Jamie and Tracy’s family heading into the Omaha’s Henry Doorly Zoo.
If you ask any harvester, “What is your favorite part of doing the job?” they will likely reply, “The people you meet.” We met Tracy’s family so many years ago. Jamie and Tracy were part of a whole group of little kids that would play all day long while the adults did what needed to be done. When it was time to pick up camp, they knew they may not see each other again for a whole year. And when they did, they would pick right back up where they left off the previous year and do it all over again.
And then they grew up.
Tracy’s folks quit traveling the harvest roads in 2000. But Jamie and Tracy remained friends. Jamie was Tracy’s maid-of-honor in her wedding, which also happened to be the same weekend as homecoming. Jamie was up for homecoming queen but she knew the right thing to do would be in Kansas celebrating her best friend’s wedding.
They continue to see each other at least once or twice a year. This year, it happened and we were still here! So, I was able to tag along to the zoo and enjoy time with everyone. So much fun watching the little kids play together while the big kids talked about life.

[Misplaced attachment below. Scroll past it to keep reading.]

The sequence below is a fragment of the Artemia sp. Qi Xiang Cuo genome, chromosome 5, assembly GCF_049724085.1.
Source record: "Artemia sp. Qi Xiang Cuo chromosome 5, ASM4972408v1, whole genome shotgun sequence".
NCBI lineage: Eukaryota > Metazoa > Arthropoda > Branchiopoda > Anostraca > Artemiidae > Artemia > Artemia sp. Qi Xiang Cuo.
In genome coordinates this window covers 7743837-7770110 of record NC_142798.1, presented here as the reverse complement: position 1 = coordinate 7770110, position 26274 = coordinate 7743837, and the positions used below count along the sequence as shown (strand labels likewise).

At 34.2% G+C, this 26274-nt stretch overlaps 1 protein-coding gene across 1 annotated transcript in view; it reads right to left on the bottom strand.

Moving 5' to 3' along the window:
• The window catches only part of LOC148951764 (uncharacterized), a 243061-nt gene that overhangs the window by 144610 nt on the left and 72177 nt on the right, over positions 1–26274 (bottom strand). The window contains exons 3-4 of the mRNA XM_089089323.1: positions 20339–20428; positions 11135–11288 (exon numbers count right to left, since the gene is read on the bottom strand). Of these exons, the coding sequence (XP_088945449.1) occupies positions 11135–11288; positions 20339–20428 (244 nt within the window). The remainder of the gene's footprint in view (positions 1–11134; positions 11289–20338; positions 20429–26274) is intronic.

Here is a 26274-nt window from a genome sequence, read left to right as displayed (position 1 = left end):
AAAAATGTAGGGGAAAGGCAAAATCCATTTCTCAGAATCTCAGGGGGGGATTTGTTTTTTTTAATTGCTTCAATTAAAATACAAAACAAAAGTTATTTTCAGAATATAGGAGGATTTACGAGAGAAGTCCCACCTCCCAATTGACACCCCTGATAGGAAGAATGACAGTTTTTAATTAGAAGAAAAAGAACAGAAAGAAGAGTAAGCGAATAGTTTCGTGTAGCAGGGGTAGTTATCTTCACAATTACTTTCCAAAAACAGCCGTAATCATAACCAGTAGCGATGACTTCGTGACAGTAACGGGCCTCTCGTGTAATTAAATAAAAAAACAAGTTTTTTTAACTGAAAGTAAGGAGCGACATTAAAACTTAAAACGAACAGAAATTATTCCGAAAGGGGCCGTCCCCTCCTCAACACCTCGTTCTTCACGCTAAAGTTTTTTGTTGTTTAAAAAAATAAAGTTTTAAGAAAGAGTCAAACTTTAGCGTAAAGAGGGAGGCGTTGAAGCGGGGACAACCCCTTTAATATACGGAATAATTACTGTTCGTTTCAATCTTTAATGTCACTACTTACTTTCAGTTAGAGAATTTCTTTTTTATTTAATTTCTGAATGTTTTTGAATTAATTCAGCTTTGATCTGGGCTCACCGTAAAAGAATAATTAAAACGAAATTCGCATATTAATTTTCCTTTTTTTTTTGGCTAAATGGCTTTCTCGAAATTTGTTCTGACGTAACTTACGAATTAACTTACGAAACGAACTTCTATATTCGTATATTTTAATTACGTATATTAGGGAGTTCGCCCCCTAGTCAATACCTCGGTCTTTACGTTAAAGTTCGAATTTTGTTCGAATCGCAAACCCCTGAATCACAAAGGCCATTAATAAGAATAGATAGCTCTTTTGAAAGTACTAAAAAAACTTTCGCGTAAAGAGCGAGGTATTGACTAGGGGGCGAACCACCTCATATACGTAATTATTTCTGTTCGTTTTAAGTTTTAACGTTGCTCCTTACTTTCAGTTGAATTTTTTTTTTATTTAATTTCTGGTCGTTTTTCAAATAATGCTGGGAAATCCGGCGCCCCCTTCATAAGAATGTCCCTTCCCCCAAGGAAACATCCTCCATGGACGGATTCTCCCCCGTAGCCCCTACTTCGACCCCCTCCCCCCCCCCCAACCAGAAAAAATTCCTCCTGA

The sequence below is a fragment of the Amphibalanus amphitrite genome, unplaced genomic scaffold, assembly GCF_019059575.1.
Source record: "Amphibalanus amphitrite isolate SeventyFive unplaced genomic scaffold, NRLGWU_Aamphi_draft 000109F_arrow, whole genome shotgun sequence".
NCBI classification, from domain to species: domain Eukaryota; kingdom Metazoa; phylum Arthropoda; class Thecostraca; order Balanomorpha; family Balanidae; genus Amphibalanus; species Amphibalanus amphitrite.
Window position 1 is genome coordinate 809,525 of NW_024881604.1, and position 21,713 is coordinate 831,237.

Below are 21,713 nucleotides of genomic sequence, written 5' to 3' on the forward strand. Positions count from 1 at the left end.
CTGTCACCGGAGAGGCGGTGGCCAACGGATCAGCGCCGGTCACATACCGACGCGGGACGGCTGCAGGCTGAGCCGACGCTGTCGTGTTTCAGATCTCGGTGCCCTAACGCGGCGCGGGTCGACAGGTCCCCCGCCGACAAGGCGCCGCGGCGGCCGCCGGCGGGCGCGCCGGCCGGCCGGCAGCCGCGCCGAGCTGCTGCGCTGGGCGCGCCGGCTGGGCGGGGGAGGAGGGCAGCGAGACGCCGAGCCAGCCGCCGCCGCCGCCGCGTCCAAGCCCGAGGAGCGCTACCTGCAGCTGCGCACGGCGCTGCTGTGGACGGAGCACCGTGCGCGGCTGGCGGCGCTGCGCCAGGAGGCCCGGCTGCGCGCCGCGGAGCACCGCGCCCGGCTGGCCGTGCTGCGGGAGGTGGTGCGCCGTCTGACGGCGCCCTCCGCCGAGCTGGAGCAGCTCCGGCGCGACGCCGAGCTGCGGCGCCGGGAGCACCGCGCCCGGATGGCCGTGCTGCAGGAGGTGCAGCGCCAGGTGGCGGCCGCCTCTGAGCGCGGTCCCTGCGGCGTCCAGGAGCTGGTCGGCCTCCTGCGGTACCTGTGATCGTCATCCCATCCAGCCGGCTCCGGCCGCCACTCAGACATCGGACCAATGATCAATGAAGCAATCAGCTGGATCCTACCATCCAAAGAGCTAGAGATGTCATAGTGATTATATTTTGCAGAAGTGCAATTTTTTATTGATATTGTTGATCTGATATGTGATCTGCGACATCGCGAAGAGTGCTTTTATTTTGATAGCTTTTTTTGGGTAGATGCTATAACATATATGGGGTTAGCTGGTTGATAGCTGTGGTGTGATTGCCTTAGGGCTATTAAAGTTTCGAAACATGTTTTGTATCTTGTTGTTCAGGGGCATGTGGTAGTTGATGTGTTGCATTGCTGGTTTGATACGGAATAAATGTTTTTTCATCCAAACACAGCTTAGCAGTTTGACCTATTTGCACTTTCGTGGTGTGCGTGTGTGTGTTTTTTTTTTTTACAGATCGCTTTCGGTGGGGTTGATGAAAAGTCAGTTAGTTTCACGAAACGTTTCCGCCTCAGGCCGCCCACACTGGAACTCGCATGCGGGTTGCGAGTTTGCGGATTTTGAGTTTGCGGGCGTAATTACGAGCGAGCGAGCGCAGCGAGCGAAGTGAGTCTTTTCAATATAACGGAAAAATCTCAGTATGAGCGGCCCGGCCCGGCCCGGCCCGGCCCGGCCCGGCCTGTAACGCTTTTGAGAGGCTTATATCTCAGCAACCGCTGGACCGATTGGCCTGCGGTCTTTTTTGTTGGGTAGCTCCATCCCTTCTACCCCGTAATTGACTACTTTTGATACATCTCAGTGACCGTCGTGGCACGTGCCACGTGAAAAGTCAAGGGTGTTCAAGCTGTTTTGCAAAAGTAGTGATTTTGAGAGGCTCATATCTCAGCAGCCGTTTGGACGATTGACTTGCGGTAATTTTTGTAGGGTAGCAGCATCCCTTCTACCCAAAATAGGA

The best part about harvest? It’s the people you meet…110 percent!
Heading into the gates. There were so many people there on this particular day but the zoo is so large, you didn’t notice … much.
Eli and Nora found the perfect place to sit and watch the animals.
Aunt Coco (Callie) met us there.
Ben took a nap while the others jumped on the train and made their way on the express route through the zoo.
A friendship that began so many years ago, in an RV park somewhere along the harvest journey, remains today.
Concaves needed to be changed. The large tires on the combine create a difficult scenario for doing this alone. So rather than the two of us awkwardly trying to make this work, Jim devised a plan.
Step 1: Connect the chain to the combine and the pulley to the chain.
The other end of the pulley is attached to the hitch on the front of the service truck.
Here’s a picture of the full effect.
Pulley attached to the service truck. I was in charge of cranking the pulley handle—tough job but someone’s got to do it.
Step 2: As I was cranking the handle, Jim was easing the concave down the tire.
Step 3: When the concave gets to a certain point, it’s wiggled into the area it needs to be. (The concave in the picture is actually the one we were replacing.) The pulley is released of all tension and the cable is removed from the chain/concave. At this point, the person cranking on the handle is relieved of all duties while the other one continues the job.
We had visitors on Saturday afternoon. They came mostly to say hello to The Beast.
He takes his combine driving rather seriously. (It was parked.)
We had a cab full! All wanted to drive and a couple wanted to clean. Ben wasn’t letting anyone drive!
As I said, he takes this very seriously.
“Look Grandma … I climbed the big tire!”
Until next time … “A strong friendship doesn’t need daily conversation or being together. As long as the relationship lives in the heart, true friends never part.”—Auliq Ice.